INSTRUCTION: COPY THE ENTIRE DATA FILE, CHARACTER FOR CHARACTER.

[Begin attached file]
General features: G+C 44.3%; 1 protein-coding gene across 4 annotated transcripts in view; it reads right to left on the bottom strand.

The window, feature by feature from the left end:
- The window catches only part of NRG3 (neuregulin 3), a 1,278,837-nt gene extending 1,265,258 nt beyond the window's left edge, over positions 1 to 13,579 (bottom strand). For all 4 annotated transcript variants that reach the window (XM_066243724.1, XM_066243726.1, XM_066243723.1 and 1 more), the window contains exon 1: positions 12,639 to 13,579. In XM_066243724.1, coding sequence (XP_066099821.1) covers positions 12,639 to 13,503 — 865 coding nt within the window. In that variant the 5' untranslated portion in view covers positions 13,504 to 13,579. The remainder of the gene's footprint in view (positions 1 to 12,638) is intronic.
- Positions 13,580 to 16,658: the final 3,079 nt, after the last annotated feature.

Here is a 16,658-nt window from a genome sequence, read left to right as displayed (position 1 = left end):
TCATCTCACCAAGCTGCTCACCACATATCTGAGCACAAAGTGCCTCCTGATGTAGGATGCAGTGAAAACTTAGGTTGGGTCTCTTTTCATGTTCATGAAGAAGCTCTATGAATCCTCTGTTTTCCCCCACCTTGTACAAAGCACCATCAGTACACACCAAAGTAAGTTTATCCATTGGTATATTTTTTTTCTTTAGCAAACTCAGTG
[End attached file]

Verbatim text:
General features: G+C 44.3%; 1 protein-coding gene across 4 annotated transcripts in view; it reads right to left on the bottom strand.

The window, feature by feature from the left end:
- The window catches only part of NRG3 (neuregulin 3), a 1,278,837-nt gene extending 1,265,258 nt beyond the window's left edge, over positions 1 to 13,579 (bottom strand). For all 4 annotated transcript variants that reach the window (XM_066243724.1, XM_066243726.1, XM_066243723.1 and 1 more), the window contains exon 1: positions 12,639 to 13,579. In XM_066243724.1, coding sequence (XP_066099821.1) covers positions 12,639 to 13,503 — 865 coding nt within the window. In that variant the 5' untranslated portion in view covers positions 13,504 to 13,579. The remainder of the gene's footprint in view (positions 1 to 12,638) is intronic.
- Positions 13,580 to 16,658: the final 3,079 nt, after the last annotated feature.

Here is a 16,658-nt window from a genome sequence, read left to right as displayed (position 1 = left end):
TCATCTCACCAAGCTGCTCACCACATATCTGAGCACAAAGTGCCTCCTGATGTAGGATGCAGTGAAAACTTAGGTTGGGTCTCTTTTCATGTTCATGAAGAAGCTCTATGAATCCTCTGTTTTCCCCCACCTTGTACAAAGCACCATCAGTACACACCAAAGTAAGTTTATCCATTGGTATATTTTTTTTCTTTAGCAAACTCAGTG